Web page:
In sharp contrast to his 2008 campaign, President Obama hasn't mentioned climate change on the campaign trail this time around, instead choosing to focus on the economic side of clean energy rather than the climate change side.
Republican presidential candidate Mitt Romney has accepted the scientific consensus that the planet is warming up. But he has not accepted another element of that consensus: that humans are largely responsible. His position is well-grounded in politics, but not so in logic.
Growing algae as a source of fuel could consume vast amounts of water and fertilizer, according to a study by the National Academy of Sciences. There's also a risk that the energy required to produce these fuels would make them impractical. These daunting technical problems need to be overcome if the nation wants to turn to algae fuels as a substitute for gasoline.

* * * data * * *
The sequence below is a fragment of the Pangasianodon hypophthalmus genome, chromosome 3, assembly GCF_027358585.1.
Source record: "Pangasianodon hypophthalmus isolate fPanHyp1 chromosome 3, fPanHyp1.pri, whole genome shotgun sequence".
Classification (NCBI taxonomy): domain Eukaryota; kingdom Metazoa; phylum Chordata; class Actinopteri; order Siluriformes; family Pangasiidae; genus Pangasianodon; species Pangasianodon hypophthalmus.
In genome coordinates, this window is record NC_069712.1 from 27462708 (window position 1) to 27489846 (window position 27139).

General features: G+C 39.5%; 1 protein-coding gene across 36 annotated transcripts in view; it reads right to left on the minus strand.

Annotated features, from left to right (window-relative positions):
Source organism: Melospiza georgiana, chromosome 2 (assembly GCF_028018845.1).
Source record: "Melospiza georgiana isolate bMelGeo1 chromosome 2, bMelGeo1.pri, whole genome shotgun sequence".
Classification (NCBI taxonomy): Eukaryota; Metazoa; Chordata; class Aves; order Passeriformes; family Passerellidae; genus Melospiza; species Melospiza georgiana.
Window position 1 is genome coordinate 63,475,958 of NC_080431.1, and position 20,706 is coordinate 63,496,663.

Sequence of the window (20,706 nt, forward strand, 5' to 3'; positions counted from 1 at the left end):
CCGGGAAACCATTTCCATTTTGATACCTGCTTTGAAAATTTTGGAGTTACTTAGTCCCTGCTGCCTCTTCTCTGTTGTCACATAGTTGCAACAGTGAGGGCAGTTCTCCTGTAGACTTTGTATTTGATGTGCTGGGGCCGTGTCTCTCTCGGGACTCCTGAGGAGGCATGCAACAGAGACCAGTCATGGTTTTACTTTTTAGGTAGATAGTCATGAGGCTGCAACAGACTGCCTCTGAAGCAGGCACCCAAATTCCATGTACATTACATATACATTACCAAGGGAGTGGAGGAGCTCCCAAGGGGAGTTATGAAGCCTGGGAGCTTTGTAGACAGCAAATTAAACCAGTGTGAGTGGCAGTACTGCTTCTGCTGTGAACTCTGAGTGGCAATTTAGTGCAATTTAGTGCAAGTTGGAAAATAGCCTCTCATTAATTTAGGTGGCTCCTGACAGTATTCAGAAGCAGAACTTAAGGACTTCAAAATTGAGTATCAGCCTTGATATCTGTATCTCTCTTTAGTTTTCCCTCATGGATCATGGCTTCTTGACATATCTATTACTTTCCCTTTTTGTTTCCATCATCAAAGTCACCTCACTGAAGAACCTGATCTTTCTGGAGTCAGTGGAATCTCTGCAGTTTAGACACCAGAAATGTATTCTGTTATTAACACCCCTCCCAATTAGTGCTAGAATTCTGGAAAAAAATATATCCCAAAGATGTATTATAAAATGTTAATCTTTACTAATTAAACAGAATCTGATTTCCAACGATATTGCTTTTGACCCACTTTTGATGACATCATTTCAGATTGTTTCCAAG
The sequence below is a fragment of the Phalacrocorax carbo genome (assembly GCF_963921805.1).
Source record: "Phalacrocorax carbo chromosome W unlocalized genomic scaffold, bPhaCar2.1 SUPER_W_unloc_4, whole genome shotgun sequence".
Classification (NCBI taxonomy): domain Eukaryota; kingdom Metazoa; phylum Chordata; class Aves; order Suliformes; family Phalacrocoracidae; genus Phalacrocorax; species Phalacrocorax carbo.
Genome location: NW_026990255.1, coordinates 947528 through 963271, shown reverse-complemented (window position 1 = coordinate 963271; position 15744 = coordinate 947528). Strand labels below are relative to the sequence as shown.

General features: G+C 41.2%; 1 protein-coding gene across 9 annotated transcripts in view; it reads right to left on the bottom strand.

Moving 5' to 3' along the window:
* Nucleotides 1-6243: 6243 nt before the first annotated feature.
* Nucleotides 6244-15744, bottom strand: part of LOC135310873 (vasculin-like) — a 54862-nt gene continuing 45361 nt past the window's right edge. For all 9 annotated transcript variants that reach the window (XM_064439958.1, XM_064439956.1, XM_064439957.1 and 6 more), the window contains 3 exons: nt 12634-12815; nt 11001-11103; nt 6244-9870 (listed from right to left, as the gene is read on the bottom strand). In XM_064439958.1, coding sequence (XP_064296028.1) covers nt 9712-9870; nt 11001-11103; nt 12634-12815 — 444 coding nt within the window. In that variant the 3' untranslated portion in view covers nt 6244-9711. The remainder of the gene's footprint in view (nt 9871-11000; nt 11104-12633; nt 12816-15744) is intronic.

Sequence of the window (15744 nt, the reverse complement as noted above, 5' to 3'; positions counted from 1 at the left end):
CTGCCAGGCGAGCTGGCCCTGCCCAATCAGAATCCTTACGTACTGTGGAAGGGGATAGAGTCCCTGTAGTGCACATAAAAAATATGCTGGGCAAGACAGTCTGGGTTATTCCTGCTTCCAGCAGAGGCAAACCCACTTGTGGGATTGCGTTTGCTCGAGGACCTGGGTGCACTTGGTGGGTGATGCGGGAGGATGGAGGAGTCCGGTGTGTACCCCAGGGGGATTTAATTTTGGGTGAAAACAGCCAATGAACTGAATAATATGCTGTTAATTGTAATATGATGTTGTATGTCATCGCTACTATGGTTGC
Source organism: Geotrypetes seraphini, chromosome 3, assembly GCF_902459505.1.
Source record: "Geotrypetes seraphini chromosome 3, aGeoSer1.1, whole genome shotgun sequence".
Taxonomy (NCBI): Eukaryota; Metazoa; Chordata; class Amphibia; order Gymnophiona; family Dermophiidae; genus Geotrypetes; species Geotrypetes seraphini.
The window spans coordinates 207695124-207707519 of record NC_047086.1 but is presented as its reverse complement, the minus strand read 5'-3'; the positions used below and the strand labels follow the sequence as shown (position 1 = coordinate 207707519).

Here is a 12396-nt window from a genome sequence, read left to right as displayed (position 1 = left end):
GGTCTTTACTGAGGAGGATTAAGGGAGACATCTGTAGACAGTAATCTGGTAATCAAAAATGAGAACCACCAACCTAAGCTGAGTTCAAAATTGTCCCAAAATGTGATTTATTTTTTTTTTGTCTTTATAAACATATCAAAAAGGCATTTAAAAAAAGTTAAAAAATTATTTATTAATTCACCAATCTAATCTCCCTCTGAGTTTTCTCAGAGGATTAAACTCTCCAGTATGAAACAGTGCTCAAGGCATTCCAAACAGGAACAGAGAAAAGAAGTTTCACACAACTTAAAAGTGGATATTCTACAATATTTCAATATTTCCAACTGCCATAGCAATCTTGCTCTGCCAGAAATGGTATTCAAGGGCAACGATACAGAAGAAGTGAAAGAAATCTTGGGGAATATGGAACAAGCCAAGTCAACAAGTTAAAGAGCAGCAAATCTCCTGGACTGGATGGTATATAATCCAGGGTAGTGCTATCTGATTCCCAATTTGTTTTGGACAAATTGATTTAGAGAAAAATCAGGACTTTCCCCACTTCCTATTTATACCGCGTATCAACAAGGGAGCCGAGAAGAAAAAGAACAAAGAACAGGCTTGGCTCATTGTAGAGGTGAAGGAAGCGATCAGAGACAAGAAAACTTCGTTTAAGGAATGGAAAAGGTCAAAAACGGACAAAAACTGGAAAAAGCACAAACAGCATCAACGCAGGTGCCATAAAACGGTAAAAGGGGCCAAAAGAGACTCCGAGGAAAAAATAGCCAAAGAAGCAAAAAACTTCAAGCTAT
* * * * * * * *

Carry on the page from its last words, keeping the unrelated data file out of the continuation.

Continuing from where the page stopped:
Hydraulic fracturing hasn't gone further than the discussion phase in Maryland, and Democratic lawmakers and environmentalists are adamant it stay that way until further studies into the practice are performed.
A Vermont college's decision to slaughter two oxen after one suffered an injury has sparked some serious debate. The college cited sustainability as one of its reasons, but some students and animal rights advocates say it's just not right to serve Bill and Lou for dinner.
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